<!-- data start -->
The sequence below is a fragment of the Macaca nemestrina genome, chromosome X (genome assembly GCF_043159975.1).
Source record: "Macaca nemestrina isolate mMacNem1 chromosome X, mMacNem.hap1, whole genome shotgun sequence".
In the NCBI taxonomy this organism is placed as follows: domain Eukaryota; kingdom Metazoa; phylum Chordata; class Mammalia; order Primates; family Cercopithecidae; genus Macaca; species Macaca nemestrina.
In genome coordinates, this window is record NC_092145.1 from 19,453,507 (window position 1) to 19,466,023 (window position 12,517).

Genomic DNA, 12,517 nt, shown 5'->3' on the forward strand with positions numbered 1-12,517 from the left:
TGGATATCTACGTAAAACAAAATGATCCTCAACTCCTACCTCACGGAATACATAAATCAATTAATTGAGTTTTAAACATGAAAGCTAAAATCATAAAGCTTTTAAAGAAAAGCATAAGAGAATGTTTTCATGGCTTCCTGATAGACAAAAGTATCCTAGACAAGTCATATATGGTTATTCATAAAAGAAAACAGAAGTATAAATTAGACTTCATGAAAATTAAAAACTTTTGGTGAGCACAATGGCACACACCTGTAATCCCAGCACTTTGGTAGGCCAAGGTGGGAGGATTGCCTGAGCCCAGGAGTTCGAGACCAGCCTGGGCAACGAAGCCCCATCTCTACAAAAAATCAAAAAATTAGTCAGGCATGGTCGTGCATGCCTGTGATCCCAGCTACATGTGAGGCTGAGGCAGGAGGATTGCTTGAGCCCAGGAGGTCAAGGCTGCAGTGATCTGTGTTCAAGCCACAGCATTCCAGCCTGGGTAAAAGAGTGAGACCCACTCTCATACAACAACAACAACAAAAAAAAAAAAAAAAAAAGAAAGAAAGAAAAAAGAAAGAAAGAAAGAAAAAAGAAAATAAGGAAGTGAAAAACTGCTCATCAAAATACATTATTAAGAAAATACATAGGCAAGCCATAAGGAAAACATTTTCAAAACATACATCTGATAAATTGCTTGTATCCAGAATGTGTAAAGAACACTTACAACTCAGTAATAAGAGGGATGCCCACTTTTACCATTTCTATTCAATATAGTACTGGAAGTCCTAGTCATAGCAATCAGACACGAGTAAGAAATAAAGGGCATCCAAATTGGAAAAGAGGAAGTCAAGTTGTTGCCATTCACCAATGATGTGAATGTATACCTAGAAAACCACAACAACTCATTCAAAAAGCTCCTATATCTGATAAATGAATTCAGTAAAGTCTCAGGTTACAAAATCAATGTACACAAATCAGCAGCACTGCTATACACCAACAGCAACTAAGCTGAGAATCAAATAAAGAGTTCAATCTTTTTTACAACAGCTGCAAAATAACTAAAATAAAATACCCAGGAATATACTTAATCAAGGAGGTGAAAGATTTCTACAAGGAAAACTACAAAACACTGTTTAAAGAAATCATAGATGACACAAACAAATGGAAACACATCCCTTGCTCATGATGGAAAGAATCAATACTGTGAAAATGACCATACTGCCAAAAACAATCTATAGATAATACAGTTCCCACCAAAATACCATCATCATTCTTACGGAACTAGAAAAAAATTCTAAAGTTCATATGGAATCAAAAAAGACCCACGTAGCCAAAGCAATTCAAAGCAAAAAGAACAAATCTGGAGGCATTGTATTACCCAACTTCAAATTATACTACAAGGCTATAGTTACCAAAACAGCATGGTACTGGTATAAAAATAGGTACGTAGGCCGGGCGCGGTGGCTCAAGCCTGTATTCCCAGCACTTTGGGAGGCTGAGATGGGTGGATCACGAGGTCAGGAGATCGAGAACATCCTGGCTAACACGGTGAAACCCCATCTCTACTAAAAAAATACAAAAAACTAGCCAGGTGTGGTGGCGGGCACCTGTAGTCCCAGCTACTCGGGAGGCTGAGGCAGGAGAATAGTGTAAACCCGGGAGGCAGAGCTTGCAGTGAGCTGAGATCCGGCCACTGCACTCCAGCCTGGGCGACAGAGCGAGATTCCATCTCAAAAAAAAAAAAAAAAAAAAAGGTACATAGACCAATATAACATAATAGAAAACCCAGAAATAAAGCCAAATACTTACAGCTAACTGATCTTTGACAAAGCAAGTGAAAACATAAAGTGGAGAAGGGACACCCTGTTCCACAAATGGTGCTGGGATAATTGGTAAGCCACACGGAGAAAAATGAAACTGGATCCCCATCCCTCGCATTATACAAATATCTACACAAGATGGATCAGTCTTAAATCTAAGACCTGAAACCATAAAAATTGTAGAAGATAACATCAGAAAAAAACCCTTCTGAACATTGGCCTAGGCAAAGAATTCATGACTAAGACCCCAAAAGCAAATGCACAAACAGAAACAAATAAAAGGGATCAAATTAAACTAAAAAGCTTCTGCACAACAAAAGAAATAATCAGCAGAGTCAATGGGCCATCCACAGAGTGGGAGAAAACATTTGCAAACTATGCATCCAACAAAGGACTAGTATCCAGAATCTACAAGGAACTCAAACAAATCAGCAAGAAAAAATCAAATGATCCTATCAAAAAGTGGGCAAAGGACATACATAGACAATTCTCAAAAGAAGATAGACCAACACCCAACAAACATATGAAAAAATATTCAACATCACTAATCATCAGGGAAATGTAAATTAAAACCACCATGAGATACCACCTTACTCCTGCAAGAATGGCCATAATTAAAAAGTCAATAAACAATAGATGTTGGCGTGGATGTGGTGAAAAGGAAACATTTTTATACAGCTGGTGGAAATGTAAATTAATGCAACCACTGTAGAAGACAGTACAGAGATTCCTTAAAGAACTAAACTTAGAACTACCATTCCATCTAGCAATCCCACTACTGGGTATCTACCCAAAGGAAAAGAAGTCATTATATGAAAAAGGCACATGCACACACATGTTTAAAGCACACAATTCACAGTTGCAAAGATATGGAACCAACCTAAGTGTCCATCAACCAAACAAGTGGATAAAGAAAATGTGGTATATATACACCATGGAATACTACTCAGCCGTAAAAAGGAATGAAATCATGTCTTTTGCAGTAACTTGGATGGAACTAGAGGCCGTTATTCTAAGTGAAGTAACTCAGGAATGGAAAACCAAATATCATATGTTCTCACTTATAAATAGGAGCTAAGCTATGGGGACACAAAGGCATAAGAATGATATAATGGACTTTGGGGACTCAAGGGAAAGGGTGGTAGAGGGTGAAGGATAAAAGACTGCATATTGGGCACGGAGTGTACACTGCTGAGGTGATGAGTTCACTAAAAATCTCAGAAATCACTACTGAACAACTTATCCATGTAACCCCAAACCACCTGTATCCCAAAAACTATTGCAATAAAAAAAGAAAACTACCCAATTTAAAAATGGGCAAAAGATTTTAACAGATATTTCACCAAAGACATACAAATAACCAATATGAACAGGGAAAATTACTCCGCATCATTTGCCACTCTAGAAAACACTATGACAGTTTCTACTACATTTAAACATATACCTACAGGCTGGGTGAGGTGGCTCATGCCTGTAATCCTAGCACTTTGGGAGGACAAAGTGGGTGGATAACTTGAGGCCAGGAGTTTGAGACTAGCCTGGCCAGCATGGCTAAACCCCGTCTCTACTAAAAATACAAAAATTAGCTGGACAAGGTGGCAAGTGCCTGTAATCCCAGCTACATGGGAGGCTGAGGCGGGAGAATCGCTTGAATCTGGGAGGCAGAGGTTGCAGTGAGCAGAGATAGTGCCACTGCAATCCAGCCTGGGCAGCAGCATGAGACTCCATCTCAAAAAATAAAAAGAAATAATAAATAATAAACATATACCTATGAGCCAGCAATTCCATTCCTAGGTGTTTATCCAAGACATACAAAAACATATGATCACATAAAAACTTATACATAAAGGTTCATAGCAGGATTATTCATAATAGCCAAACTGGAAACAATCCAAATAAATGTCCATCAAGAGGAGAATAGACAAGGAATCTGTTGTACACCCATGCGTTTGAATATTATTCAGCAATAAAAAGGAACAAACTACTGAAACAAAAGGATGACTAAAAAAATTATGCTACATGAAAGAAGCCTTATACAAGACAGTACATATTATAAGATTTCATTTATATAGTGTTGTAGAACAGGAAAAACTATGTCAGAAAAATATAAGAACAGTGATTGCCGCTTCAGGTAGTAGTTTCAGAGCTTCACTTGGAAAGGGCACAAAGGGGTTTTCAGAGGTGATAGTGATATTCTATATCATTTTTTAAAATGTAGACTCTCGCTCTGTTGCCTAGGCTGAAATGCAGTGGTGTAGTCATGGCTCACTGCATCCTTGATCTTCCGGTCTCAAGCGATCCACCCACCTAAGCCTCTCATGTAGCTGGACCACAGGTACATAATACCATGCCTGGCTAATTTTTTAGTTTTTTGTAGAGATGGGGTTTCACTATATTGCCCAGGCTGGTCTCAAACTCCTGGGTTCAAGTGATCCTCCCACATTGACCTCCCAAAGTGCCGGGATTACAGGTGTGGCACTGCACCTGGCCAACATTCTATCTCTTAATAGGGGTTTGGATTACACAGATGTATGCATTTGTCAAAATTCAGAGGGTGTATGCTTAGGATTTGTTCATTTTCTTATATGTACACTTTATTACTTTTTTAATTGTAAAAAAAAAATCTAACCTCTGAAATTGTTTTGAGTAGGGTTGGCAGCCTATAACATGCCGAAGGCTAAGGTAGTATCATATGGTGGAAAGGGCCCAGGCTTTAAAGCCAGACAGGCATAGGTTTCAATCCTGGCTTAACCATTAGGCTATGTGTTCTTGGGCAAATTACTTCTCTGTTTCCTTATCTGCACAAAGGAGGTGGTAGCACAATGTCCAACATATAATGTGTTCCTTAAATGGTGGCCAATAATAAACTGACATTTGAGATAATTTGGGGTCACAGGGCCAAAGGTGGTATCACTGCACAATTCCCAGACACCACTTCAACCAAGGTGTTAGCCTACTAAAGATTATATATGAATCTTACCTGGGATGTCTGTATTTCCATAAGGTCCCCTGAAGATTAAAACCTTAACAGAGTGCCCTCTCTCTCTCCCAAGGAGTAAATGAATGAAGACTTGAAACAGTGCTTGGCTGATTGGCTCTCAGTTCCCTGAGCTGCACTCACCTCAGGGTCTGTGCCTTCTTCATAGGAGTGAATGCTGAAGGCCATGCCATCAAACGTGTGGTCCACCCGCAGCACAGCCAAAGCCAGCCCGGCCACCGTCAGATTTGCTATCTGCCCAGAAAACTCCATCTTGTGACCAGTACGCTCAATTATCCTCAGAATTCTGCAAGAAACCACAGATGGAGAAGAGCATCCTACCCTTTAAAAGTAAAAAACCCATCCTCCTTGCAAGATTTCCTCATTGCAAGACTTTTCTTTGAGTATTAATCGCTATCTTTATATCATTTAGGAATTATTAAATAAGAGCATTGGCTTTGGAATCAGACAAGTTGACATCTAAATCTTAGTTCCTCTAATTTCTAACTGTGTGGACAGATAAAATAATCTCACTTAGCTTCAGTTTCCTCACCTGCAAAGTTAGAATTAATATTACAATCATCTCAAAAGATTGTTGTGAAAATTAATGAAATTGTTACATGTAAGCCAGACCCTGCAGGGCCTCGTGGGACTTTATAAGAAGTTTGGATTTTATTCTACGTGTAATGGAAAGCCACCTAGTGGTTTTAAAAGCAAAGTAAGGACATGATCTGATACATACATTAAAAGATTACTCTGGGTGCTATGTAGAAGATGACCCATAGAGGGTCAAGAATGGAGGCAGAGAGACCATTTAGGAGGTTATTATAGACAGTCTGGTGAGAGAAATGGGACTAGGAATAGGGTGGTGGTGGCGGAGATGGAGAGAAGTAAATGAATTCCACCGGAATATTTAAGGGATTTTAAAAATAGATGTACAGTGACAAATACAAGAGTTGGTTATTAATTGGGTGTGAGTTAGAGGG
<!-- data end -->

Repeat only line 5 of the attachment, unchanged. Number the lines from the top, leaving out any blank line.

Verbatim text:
Genomic DNA, 12,517 nt, shown 5'->3' on the forward strand with positions numbered 1-12,517 from the left: